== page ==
The first phase of the new air travel rules are coming into force today. The new rules affect the rights of passengers in the case of excessive tarmac delays, denial of boarding, and damage and loss of baggage.
The Liberal government argues that the new rules are an improvement, touting them as a "world class" Canadian "airline passenger bill of rights." Nothing could not be further from the truth.
Tarmac delays: Airlines can now keep you waiting for longer
Under the 2008 Code of Conduct of Canada’s Airlines, the airline could keep you in an aircraft on the tarmac for up to 90 minutes. After 90 minutes, the airline had to let you disembark. The Code was incorporated into Canadian airlines’ terms and conditions (tariff), and was legally binding.
In 2017, Air Transat was found by the federal regulator to have broken this rule and was fined for it. (Regrettably, the fine was waived on the same day). More recently, Sunwing has also been found to have broken the 90-minute tarmac rule.
Under the new rules, airlines can keep you on the tarmac for up to 225 minutes (3 hours and 45 minutes). This is more than double the 90-minute limit that was also endorsed by the Senate. The new rule establishes 3 hours (180 minutes) as the new limit, and allows the airline to keep you confined to the aircraft for another 45 minutes if take-off is imminent.
Denied boarding compensation: Most likely you will not be eligible
The new rules call for seemingly generous compensation amounts of up to $2,400, but there is a catch. “Denial of boarding” is defined narrowly. Showing that you had a confirmed booking, necessary travel documents, and presented yourself for check-on time is no longer enough. You will also have to prove why you were bumped. You will get compensation only if you have evidence that at the boarding gate, there were more passengers than the number of seats available on the aircraft, and that all this happened for reasons within the airline’s control and not due to maintenance issues. Good luck!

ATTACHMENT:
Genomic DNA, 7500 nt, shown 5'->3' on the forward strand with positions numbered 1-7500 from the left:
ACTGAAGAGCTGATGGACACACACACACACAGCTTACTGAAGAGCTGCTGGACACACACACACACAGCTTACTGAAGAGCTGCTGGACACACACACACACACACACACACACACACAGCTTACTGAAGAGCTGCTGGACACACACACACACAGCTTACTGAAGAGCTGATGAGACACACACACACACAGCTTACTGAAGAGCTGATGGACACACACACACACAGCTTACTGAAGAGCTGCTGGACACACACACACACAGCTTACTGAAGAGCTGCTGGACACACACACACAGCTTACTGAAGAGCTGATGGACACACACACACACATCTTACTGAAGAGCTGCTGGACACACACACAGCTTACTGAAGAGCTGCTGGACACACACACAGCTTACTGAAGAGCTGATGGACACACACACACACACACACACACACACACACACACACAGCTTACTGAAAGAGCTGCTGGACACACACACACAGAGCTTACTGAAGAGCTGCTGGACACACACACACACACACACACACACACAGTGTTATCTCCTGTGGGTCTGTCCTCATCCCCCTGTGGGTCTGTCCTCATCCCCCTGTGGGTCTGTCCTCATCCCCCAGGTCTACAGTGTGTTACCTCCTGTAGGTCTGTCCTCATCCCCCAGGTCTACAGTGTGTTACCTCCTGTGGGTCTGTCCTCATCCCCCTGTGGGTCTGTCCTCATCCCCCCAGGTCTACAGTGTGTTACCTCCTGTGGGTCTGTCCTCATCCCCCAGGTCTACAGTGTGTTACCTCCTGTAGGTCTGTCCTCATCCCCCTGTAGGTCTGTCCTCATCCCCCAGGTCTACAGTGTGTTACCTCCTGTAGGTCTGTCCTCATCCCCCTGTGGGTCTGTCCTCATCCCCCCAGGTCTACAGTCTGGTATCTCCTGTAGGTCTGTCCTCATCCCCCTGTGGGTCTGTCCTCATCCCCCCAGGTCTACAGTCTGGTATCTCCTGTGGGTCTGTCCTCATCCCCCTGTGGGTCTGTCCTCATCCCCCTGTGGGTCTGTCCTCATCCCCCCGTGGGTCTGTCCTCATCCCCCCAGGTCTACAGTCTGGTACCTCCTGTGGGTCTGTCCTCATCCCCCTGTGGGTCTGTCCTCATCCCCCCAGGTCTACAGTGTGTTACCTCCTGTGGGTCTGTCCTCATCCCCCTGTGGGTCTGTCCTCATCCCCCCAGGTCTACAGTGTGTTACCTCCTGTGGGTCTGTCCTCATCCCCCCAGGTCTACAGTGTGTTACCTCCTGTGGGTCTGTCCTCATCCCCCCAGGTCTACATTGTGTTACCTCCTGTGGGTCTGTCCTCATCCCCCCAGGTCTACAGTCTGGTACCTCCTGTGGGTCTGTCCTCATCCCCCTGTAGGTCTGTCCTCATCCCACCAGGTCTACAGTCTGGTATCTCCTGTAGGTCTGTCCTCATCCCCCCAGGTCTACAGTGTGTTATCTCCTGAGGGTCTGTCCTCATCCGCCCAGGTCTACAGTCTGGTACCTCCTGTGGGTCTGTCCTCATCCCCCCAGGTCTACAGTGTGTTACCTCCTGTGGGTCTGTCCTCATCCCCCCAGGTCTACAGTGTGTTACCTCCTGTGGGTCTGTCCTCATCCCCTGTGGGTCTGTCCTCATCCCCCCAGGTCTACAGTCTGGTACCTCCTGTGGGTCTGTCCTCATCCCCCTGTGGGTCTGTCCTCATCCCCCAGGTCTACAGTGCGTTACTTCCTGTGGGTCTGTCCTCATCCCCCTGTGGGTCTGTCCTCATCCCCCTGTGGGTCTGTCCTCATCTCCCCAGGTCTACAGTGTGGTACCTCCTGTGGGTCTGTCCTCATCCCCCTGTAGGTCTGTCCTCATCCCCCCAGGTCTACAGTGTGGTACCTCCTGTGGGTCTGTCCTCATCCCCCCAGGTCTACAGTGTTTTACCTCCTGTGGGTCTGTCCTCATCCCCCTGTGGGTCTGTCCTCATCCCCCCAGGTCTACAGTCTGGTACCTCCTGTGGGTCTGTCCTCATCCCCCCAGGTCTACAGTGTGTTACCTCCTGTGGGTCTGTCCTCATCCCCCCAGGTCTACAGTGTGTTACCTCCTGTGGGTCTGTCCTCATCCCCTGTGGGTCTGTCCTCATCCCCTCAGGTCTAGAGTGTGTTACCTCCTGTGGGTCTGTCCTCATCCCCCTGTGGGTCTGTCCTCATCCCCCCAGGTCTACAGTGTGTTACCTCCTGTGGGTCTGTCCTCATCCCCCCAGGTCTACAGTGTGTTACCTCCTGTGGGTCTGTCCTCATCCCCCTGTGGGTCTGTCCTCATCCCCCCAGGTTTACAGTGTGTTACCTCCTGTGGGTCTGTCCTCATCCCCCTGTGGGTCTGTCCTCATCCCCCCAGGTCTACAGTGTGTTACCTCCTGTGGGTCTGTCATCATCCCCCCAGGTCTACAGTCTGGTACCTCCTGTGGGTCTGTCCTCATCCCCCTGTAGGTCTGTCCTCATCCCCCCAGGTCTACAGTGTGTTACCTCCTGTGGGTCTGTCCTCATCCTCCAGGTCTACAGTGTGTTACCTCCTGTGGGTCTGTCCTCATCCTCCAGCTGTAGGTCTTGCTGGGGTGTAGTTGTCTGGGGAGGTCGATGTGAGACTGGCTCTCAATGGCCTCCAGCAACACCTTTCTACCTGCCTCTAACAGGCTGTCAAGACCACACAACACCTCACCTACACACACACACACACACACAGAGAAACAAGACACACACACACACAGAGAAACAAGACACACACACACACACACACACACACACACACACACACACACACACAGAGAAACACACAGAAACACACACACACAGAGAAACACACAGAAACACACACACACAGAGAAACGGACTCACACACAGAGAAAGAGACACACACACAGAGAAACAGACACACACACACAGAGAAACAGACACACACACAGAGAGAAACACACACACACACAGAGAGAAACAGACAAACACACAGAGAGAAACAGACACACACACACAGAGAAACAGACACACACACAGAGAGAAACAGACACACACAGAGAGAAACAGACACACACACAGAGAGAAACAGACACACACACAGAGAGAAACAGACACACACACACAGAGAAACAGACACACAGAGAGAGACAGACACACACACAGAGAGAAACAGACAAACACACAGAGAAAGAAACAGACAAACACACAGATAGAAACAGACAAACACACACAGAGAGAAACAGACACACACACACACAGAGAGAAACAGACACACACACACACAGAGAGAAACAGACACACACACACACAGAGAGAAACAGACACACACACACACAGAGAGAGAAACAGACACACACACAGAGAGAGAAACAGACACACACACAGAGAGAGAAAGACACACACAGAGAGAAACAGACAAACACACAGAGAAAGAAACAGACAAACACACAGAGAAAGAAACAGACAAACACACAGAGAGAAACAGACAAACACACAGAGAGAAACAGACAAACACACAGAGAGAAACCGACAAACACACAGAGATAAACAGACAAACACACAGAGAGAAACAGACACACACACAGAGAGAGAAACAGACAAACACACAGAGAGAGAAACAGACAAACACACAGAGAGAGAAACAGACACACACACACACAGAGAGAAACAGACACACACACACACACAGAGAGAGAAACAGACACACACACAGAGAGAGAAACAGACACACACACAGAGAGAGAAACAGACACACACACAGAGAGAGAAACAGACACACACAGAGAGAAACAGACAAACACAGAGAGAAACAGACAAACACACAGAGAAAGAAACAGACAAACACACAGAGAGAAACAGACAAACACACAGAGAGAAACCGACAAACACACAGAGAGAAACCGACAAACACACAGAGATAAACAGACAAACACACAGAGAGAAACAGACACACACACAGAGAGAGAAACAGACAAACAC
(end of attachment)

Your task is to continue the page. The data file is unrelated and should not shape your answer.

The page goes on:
Before the new rules came into force, the federal regulator recognized the principle that airlines should not be able to avoid paying denied boarding compensation by tricking passengers. For example, if you present yourself for check-in on time but find the airline’s counters closed or if the airline unilaterally changes your ticket, you are still eligible to compensation. The regulator called these cases constructive or de facto denial of boarding. Under the new rules, however, passengers caught in such situations are left without protection.
It is also worth comparing the new rules with the European Union (EU) gold standard of air passenger protection.
Baggage: Regifting existing rights with small improvements
The right to compensation for delay, damage, and loss of checked baggage is nothing new. For international travel, it has been on the law books since 2003 as Schedule VI of the federal Carriage by Air Act, also known as the Montreal Convention. The monetary limit of approximately $2,100 has been in place since 2009. For travel within Canada, similar obligations existed in the airlines’ terms and conditions and in regulatory decisions, although the monetary limit was lower for some airlines.
To a great extent, the new rules regift the rights passengers already have under the Montreal Convention, but we would be remiss if we did not mention two marginal improvements in the new rules. First, the Montreal Convention is extended to cover baggage liability on domestic travel. Second, if your baggage is delayed, damaged, or lost, the airline must refund your baggage fee.
Enforcement: Nothing changes
The new rules provide for no new enforcement mechanisms. Lack of enforcement by the federal regulator has been one of the most pressing concerns for the past five or six years. While the regulator already had broad powers to impose fines on airlines that violated passenger rights, no fines were issues in most cases, and when fines were issued, they were not collected.
While breaking the new rules is also punishable by a fine, the new rules offer nothing in the way of ensuring that fines are issued and collected.